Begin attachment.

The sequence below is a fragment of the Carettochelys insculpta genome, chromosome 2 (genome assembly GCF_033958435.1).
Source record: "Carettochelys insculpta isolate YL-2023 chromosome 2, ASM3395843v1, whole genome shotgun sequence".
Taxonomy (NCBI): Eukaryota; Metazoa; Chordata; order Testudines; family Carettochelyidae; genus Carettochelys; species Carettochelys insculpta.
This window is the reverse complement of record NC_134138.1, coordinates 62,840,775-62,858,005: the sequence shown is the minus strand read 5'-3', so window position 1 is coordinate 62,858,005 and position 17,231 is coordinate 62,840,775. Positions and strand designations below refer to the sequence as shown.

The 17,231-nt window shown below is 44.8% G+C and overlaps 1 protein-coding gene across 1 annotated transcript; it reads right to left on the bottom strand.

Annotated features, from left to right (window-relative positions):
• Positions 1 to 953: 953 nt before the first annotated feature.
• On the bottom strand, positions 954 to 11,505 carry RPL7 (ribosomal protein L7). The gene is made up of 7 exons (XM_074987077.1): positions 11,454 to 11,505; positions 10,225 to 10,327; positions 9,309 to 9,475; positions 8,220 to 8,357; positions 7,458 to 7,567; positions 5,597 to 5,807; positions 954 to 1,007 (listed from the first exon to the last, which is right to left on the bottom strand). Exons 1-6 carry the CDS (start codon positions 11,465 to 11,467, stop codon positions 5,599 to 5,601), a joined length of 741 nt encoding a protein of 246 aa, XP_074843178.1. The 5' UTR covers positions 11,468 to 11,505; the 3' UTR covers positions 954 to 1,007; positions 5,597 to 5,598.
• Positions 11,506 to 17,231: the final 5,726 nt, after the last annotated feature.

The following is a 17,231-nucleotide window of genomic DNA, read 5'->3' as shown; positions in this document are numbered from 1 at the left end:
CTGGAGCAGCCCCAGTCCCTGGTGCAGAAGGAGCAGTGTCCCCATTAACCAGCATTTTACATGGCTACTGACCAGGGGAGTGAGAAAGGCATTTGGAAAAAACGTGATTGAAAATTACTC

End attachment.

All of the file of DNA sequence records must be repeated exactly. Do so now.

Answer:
The sequence below is a fragment of the Carettochelys insculpta genome, chromosome 2 (genome assembly GCF_033958435.1).
Source record: "Carettochelys insculpta isolate YL-2023 chromosome 2, ASM3395843v1, whole genome shotgun sequence".
Taxonomy (NCBI): Eukaryota; Metazoa; Chordata; order Testudines; family Carettochelyidae; genus Carettochelys; species Carettochelys insculpta.
This window is the reverse complement of record NC_134138.1, coordinates 62,840,775-62,858,005: the sequence shown is the minus strand read 5'-3', so window position 1 is coordinate 62,858,005 and position 17,231 is coordinate 62,840,775. Positions and strand designations below refer to the sequence as shown.

The 17,231-nt window shown below is 44.8% G+C and overlaps 1 protein-coding gene across 1 annotated transcript; it reads right to left on the bottom strand.

Annotated features, from left to right (window-relative positions):
• Positions 1 to 953: 953 nt before the first annotated feature.
• On the bottom strand, positions 954 to 11,505 carry RPL7 (ribosomal protein L7). The gene is made up of 7 exons (XM_074987077.1): positions 11,454 to 11,505; positions 10,225 to 10,327; positions 9,309 to 9,475; positions 8,220 to 8,357; positions 7,458 to 7,567; positions 5,597 to 5,807; positions 954 to 1,007 (listed from the first exon to the last, which is right to left on the bottom strand). Exons 1-6 carry the CDS (start codon positions 11,465 to 11,467, stop codon positions 5,599 to 5,601), a joined length of 741 nt encoding a protein of 246 aa, XP_074843178.1. The 5' UTR covers positions 11,468 to 11,505; the 3' UTR covers positions 954 to 1,007; positions 5,597 to 5,598.
• Positions 11,506 to 17,231: the final 5,726 nt, after the last annotated feature.

The following is a 17,231-nucleotide window of genomic DNA, read 5'->3' as shown; positions in this document are numbered from 1 at the left end:
CTGGAGCAGCCCCAGTCCCTGGTGCAGAAGGAGCAGTGTCCCCATTAACCAGCATTTTACATGGCTACTGACCAGGGGAGTGAGAAAGGCATTTGGAAAAAACGTGATTGAAAATTACTC